FQAH states are related to the fractional quantum Hall state, an exotic phase of matter that exists in two-dimensional systems. In these states, electrical conductivity is constrained to precise fractions of a constant known as the conductance quantum. But fractional quantum Hall systems typically require massive magnetic fields to keep them stable, making them impractical for applications in quantum computing. The FQAH state has no such requirement – it is stable even “at zero magnetic field”, according to the team.

Hosting such an exotic phase of matter required the researchers to build an artificial lattice with exotic properties. They stacked two atomically thin flakes of the semiconductor material molybdenum ditelluride (MoTe2) at small, mutual ‘twist’ angles relative to one another. This configuration formed a synthetic ‘honeycomb lattice’ for electrons.

When the researchers cooled the stacked slices to a few degrees above absolute zero, an intrinsic magnetism arose in the system. This intrinsic magnetism takes the place of the strong magnetic field typically required for the fractional quantum Hall state. Using lasers as probes, the researchers detected signatures of the FQAH effect, a major step forward in unlocking the power of anyons for quantum computing.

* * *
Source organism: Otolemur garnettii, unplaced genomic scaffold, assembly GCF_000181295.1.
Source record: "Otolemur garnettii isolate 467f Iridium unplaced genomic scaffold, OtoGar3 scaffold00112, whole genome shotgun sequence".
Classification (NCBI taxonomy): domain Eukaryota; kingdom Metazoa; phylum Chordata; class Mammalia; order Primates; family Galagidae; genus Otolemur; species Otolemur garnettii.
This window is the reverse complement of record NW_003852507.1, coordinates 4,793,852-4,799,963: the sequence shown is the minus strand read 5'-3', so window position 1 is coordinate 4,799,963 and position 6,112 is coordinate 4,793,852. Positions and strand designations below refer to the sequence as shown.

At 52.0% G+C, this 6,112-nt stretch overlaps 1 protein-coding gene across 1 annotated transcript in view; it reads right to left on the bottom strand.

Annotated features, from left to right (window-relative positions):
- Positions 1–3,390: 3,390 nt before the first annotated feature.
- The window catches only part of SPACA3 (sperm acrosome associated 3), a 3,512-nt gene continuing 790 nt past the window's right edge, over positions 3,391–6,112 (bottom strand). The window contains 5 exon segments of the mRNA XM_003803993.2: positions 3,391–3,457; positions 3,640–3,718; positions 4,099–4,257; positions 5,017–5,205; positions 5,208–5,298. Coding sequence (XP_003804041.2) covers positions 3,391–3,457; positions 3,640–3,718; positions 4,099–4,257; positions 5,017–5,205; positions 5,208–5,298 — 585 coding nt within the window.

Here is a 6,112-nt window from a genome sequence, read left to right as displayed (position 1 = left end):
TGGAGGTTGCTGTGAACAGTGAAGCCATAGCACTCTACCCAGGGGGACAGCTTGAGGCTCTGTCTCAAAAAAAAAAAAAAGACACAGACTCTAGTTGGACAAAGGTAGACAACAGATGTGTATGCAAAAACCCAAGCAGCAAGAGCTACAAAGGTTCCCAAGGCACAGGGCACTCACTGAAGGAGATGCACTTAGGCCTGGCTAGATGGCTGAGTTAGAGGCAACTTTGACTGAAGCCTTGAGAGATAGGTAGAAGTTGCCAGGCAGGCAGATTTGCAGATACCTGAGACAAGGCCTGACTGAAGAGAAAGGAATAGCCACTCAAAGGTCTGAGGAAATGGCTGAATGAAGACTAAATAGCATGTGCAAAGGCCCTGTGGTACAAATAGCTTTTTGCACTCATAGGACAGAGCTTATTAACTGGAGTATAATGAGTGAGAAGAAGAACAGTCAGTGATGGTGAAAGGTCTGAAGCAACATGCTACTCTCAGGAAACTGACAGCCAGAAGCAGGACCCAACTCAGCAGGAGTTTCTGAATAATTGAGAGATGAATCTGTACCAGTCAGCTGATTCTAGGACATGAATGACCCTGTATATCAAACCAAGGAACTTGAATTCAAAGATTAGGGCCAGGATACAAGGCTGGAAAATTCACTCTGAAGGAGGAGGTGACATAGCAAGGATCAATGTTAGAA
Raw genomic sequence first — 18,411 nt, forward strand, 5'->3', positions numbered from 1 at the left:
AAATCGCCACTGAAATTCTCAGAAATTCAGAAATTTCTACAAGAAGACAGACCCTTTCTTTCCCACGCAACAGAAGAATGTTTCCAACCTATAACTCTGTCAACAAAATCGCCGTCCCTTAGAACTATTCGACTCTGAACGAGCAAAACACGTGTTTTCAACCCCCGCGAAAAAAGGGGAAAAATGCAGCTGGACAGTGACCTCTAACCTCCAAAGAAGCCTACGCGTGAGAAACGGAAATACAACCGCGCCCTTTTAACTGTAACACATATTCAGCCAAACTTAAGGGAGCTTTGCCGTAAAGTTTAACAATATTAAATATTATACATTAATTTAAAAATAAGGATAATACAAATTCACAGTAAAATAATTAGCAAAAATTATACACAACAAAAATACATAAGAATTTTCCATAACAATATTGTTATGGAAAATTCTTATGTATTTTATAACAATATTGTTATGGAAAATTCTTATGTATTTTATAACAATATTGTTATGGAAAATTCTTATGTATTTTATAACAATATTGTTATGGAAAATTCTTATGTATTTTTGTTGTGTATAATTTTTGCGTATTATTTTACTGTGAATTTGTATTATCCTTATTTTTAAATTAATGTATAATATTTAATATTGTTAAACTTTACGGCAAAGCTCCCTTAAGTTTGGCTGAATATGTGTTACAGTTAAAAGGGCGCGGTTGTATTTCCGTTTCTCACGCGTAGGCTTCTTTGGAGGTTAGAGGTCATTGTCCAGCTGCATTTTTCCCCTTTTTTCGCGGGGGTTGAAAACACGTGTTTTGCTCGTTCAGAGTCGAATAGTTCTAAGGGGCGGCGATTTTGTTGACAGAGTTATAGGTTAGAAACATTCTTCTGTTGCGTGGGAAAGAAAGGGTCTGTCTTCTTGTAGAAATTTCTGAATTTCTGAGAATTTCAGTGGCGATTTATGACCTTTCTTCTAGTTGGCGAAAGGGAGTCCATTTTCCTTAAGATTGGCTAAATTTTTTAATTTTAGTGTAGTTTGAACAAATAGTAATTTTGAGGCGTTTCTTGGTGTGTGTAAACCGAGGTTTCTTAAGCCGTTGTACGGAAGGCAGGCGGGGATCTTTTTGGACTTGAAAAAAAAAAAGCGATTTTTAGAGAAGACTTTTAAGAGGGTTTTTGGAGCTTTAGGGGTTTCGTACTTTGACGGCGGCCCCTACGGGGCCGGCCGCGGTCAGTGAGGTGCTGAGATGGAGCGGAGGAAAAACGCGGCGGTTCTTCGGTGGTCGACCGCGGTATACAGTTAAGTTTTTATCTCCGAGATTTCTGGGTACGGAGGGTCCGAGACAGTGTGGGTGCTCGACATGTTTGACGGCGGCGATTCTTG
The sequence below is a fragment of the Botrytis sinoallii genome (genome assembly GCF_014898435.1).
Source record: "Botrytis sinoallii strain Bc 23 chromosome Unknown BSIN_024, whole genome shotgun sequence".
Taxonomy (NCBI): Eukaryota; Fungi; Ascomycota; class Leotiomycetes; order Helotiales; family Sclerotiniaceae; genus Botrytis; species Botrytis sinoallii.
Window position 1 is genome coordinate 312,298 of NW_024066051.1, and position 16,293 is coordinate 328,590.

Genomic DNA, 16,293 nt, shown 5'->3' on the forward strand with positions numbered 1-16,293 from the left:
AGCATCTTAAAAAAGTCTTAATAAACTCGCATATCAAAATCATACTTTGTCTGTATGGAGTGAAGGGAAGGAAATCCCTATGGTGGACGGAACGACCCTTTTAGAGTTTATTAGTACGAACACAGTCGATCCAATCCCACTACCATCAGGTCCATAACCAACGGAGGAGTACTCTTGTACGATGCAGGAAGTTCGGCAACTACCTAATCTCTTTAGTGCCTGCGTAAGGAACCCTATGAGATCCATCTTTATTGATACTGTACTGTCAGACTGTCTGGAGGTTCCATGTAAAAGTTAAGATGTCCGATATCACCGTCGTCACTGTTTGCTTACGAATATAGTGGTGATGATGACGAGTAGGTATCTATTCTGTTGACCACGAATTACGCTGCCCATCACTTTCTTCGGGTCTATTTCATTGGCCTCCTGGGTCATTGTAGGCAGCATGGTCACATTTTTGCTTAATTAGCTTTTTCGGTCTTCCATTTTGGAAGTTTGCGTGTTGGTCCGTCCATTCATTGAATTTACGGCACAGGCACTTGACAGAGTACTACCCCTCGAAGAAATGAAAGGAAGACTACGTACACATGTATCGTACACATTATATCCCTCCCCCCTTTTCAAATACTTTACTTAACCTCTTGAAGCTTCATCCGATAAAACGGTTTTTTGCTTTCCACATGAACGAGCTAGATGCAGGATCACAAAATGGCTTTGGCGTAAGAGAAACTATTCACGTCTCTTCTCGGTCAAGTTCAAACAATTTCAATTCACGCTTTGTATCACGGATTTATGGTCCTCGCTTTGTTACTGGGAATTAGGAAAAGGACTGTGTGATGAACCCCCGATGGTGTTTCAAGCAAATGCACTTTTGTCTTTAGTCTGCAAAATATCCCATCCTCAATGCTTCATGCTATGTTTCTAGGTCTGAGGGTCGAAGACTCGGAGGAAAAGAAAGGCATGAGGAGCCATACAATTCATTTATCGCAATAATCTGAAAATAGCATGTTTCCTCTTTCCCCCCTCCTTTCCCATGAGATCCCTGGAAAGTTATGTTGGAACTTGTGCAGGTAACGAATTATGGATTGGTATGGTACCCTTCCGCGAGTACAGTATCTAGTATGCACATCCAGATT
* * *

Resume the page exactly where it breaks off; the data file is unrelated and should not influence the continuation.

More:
The team – which also includes scientists at the University of Hong Kong, the National Institute for Materials Science in Japan, Boston College and the Massachusetts Institute of Technology – envisions this system as a powerful platform for developing a deeper understanding of anyons, which have very different properties from everyday particles like electrons. Anyons are quasiparticles – or particle-like ‘excitations’ – that can act as fractions of an electron.

In future work with their experimental system, the researchers hope to discover an even more exotic version of this type of quasiparticle: ‘non-Abelian’ anyons, which could be used as topological qubits. Wrapping – or ‘braiding’ – non-Abelian anyons around each other can generate an entangled quantum state. In this quantum state, information is essentially ‘spread out’ over the entire system and resistant to local disturbances – forming the basis for topological qubits that could represent a major advance over the capabilities of current quantum computers.